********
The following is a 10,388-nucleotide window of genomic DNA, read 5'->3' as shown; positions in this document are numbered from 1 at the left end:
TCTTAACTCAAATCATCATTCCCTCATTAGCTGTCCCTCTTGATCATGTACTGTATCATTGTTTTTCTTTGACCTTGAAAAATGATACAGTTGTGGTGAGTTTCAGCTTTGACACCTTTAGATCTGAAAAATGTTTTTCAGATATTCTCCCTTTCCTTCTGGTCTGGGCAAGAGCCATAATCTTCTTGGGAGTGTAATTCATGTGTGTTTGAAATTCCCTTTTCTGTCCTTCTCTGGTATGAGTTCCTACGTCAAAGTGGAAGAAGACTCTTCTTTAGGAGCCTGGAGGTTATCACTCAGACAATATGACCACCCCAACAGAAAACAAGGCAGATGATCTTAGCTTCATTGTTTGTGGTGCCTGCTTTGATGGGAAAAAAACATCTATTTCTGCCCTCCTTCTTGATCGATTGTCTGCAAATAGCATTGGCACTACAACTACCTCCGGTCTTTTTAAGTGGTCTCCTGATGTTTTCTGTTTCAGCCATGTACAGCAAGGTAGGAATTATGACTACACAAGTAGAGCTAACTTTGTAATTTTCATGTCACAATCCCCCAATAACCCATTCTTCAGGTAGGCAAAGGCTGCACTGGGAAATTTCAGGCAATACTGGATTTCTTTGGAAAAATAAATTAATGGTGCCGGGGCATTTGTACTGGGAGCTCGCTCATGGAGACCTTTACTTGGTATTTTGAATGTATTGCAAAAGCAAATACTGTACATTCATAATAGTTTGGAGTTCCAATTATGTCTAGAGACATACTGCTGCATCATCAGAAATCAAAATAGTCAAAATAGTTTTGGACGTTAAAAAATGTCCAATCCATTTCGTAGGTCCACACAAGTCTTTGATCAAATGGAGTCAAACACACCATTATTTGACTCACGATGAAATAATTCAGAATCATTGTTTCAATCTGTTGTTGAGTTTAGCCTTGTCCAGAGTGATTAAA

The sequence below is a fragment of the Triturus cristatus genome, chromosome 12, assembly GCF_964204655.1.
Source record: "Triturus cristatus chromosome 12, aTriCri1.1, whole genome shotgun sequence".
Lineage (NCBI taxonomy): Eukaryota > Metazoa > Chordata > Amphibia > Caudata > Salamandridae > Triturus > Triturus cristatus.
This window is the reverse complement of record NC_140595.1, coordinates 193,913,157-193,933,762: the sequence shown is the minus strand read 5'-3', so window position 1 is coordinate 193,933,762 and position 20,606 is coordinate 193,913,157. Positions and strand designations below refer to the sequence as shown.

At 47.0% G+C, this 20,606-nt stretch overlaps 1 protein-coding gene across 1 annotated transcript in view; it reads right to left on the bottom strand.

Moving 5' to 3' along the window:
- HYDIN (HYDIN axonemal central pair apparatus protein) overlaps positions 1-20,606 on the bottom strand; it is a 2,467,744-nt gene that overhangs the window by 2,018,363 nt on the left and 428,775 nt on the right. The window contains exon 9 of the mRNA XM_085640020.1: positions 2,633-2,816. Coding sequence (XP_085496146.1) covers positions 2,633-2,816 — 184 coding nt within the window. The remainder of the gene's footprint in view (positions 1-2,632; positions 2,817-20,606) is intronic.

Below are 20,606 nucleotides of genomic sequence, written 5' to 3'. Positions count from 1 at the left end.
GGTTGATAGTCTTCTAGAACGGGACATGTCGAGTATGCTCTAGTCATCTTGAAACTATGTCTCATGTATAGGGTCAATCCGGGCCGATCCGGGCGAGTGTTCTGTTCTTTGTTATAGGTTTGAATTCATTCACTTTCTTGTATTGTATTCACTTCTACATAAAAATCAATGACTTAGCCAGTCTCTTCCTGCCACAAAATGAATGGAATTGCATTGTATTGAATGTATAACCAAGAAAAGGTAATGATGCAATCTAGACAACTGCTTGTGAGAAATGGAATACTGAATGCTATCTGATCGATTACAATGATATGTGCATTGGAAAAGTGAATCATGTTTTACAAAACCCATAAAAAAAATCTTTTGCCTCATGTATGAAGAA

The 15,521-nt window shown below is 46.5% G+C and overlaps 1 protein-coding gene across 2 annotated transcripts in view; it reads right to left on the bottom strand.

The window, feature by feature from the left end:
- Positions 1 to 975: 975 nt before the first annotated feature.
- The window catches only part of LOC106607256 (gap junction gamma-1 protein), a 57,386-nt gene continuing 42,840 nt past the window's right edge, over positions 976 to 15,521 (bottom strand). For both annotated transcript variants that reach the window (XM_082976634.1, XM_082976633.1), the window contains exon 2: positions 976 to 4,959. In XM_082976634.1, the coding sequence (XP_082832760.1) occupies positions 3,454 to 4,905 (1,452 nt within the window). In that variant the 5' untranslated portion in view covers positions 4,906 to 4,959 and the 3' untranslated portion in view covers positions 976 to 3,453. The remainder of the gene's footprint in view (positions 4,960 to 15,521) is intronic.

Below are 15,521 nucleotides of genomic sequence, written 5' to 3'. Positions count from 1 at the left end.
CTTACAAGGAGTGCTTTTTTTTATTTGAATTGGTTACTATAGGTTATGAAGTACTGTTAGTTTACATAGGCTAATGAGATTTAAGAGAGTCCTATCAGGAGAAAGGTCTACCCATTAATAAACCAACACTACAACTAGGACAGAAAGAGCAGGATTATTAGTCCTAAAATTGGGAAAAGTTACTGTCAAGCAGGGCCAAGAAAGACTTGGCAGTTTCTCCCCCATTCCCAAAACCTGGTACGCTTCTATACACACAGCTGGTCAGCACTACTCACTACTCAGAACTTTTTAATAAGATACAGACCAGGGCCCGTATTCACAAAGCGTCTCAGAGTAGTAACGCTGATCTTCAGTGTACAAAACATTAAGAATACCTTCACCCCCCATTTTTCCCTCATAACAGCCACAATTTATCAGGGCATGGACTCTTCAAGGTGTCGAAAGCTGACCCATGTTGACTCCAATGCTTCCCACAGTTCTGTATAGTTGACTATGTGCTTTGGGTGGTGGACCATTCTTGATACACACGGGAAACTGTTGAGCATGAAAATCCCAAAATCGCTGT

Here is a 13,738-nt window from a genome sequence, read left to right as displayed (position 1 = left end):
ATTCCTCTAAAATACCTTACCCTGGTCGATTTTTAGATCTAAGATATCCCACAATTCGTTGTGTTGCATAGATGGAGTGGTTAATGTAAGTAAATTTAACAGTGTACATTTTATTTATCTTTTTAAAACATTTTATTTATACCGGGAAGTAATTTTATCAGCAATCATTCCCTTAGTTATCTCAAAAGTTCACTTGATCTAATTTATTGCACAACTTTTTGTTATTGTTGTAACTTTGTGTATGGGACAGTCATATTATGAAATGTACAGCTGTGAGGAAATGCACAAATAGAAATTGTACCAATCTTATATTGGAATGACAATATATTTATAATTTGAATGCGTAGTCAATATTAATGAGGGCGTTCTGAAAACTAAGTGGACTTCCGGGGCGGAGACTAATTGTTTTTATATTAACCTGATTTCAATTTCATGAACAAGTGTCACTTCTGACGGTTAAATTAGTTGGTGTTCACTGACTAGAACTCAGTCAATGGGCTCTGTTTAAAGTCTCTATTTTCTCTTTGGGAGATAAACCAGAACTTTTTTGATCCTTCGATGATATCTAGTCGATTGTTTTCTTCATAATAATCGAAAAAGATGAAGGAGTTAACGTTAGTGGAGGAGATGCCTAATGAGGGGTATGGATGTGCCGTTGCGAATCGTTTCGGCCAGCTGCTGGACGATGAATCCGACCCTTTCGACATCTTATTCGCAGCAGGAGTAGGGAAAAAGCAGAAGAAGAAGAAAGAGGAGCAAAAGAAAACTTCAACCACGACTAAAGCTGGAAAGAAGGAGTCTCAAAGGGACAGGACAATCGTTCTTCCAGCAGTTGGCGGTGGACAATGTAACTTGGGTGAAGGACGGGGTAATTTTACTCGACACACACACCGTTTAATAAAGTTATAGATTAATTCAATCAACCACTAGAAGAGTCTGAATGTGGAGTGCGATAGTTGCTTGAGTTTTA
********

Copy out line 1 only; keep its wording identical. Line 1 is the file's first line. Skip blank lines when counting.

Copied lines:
The following is a 10,388-nucleotide window of genomic DNA, read 5'->3' as shown; positions in this document are numbered from 1 at the left end: